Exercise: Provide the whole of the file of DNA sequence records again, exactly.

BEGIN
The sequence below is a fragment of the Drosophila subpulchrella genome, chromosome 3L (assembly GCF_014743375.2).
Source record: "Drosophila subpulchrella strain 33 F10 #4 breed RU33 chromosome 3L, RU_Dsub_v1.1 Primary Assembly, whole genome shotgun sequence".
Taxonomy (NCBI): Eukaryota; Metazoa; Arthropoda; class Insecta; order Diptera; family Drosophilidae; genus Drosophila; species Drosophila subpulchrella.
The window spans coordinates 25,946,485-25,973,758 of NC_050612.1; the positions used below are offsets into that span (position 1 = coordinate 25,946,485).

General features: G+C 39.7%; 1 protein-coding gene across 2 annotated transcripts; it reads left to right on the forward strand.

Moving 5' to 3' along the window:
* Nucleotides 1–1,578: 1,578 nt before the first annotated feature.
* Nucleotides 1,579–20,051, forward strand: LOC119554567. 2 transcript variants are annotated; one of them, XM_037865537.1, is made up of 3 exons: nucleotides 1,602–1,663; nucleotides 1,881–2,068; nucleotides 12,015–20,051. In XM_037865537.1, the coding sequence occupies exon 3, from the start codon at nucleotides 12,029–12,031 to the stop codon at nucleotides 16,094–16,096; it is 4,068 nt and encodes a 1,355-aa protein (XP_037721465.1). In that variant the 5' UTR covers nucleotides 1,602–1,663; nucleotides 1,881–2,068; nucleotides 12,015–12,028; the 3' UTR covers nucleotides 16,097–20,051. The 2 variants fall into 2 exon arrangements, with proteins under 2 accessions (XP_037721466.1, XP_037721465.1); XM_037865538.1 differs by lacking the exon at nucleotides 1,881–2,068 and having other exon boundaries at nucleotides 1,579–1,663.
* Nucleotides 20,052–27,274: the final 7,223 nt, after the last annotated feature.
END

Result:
The sequence below is a fragment of the Drosophila subpulchrella genome, chromosome 3L (assembly GCF_014743375.2).
Source record: "Drosophila subpulchrella strain 33 F10 #4 breed RU33 chromosome 3L, RU_Dsub_v1.1 Primary Assembly, whole genome shotgun sequence".
Taxonomy (NCBI): Eukaryota; Metazoa; Arthropoda; class Insecta; order Diptera; family Drosophilidae; genus Drosophila; species Drosophila subpulchrella.
The window spans coordinates 25,946,485-25,973,758 of NC_050612.1; the positions used below are offsets into that span (position 1 = coordinate 25,946,485).

General features: G+C 39.7%; 1 protein-coding gene across 2 annotated transcripts; it reads left to right on the forward strand.

Moving 5' to 3' along the window:
* Nucleotides 1–1,578: 1,578 nt before the first annotated feature.
* Nucleotides 1,579–20,051, forward strand: LOC119554567. 2 transcript variants are annotated; one of them, XM_037865537.1, is made up of 3 exons: nucleotides 1,602–1,663; nucleotides 1,881–2,068; nucleotides 12,015–20,051. In XM_037865537.1, the coding sequence occupies exon 3, from the start codon at nucleotides 12,029–12,031 to the stop codon at nucleotides 16,094–16,096; it is 4,068 nt and encodes a 1,355-aa protein (XP_037721465.1). In that variant the 5' UTR covers nucleotides 1,602–1,663; nucleotides 1,881–2,068; nucleotides 12,015–12,028; the 3' UTR covers nucleotides 16,097–20,051. The 2 variants fall into 2 exon arrangements, with proteins under 2 accessions (XP_037721466.1, XP_037721465.1); XM_037865538.1 differs by lacking the exon at nucleotides 1,881–2,068 and having other exon boundaries at nucleotides 1,579–1,663.
* Nucleotides 20,052–27,274: the final 7,223 nt, after the last annotated feature.